Being an owner builder vs. DIY-er
Being an owner builder vs. DIY-er

Being an owner builder vs. DIY-er

The DIY (do-it-yourself) movement is well known. Renovations are all the rage, but instead of hiring contractors, many homeowners are choosing to complete the remodels themselves. This can make the job cheaper, but has the risk of reno-gone-wrong. If you don’t think you’re up to the DIY renovation, there is another option you might look into. Instead, of doing the reno, you could oversee it as an "owner builder."

Trend gaining Australian popularity

The owner builder trend has been gaining popularity in Australia, where home renovations and extensions add up to a whopping $30 billion a year. However, the Commonwealth Bank said that many homeowners who attempt DIYs end up poorly planning their remodel, have a lack of budget control, and an overly high opinion of their own technical and carpentry skills. Australians who realize they aren’t up to DIY are choosing to become owner builders instead. In fact, 40,000 Australians are renovating and owner building each year. Generally, those who choose to do so are young people trying to improve their quality of life and have confidence in their management skills.

Acting as a manager, rather than construction worker

Owner builders are basically overseers, rather than "doers" of tasks. They manage a team of contractors, which means they spend a lot of time trying to find the best people for the job. They’re more likely to take on bigger projects because they aren’t limited by their own skill set, rather they try to find the finest craftspeople they can to do the work for them. Another benefit of this approach is they don’t have to divide their time between personal needs and renovation. They can direct the work to be done and then go about their own business. This makes the whole process far less stressful and frees them up to get away from the work whenever they need to without slowing down its completion.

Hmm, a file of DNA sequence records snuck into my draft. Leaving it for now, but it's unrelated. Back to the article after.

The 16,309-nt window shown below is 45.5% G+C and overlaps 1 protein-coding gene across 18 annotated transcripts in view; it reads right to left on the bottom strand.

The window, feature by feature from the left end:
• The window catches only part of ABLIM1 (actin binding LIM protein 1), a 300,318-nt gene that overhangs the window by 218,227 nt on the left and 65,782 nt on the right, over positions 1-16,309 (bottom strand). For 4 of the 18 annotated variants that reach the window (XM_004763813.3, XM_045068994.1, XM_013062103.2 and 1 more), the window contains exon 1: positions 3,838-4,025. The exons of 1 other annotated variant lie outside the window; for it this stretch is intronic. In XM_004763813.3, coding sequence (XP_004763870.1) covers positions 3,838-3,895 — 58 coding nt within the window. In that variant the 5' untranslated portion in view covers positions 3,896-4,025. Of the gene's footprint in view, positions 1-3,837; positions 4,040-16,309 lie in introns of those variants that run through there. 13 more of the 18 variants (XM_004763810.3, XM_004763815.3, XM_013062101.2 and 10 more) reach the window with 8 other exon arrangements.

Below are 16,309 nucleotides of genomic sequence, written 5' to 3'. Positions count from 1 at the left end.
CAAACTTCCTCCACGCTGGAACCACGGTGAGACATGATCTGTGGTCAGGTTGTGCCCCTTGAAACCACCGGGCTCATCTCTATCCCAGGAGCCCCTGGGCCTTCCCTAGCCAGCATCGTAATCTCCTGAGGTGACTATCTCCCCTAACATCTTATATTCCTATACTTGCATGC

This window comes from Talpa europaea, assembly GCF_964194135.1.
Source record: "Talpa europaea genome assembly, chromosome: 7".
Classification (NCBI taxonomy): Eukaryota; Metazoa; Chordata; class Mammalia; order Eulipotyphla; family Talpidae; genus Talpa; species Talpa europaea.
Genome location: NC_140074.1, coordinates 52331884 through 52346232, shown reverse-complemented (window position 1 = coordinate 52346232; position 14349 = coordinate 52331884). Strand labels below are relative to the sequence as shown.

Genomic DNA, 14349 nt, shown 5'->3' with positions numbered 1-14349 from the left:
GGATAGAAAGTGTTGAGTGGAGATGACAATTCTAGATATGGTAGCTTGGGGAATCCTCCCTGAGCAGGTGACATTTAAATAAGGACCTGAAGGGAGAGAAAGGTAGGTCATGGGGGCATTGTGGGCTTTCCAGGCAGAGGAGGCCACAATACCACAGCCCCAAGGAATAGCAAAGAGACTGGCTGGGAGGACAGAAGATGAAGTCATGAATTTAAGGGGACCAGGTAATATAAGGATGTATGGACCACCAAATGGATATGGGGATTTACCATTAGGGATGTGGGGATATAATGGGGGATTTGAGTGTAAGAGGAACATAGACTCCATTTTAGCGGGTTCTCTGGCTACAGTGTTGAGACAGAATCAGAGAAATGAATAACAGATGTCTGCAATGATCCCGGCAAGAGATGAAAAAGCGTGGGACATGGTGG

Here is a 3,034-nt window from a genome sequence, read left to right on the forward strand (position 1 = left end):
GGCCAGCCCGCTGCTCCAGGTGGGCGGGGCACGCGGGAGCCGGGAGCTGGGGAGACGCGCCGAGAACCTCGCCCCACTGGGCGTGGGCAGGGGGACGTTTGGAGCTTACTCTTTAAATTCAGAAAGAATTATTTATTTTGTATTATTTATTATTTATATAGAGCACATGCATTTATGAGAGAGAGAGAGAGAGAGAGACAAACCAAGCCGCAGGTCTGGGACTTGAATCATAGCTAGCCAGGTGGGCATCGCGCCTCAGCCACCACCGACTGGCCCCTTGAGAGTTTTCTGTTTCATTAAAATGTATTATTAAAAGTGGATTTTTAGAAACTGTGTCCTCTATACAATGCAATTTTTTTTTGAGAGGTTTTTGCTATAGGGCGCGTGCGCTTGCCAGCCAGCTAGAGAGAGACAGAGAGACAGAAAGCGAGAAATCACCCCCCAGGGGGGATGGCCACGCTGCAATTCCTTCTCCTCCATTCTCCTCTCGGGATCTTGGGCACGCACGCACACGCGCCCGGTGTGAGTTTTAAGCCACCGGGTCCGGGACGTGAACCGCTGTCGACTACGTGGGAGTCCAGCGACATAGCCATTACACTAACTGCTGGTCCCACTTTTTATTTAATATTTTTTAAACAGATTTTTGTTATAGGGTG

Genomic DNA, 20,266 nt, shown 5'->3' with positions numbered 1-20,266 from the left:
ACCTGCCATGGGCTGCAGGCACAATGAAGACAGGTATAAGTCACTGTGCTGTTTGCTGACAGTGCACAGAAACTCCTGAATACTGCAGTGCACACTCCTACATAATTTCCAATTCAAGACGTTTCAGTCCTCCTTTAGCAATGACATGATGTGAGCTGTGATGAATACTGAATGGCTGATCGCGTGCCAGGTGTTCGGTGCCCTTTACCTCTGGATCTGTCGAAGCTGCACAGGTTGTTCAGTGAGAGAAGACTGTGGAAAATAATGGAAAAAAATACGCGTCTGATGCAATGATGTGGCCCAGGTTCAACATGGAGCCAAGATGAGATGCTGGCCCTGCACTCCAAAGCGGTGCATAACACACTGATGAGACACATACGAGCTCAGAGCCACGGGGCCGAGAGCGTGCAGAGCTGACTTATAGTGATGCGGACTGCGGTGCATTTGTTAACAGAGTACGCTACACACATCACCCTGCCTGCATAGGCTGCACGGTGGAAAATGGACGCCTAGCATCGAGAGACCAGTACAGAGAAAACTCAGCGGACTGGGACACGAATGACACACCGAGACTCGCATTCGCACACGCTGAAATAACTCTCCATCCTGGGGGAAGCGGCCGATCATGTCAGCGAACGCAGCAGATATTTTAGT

Minimize personal risk

A downside of being an owner builder is that it’s more expensive than the DIY method, yet it’s still less expensive than hiring a firm to do everything, including the managing, for you. Andrew Heaton, senior construction and home improvement writer for, said, "Ultimately the decision to DIY, owner build, or engage a registered builder remains with homeowners. . . . Renovating, whether DIY or owner building is a challenge, and minimizing personal and financial risk is mandatory priority."

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Measure Your Baseboard Heaters

How to measure baseboard heaters:

Step 1

Always measure left to right, and twice for accuracy

Step 2 

Always measure left to right, and twice for accuracy

Step 3


Based on how your heater is configured,

choose an option below to expand and view

specific hot water baseboard heater measurement templates.

[+] Option 1: Straight Heater Configuration
[+] Option 2: L-Shape and U-Shape Configuration
[+] Option 3: 45 Degrees, Z-Shape Configuration


Now that you’ve learned how to measure baseboard heaters,

you’re ready to order.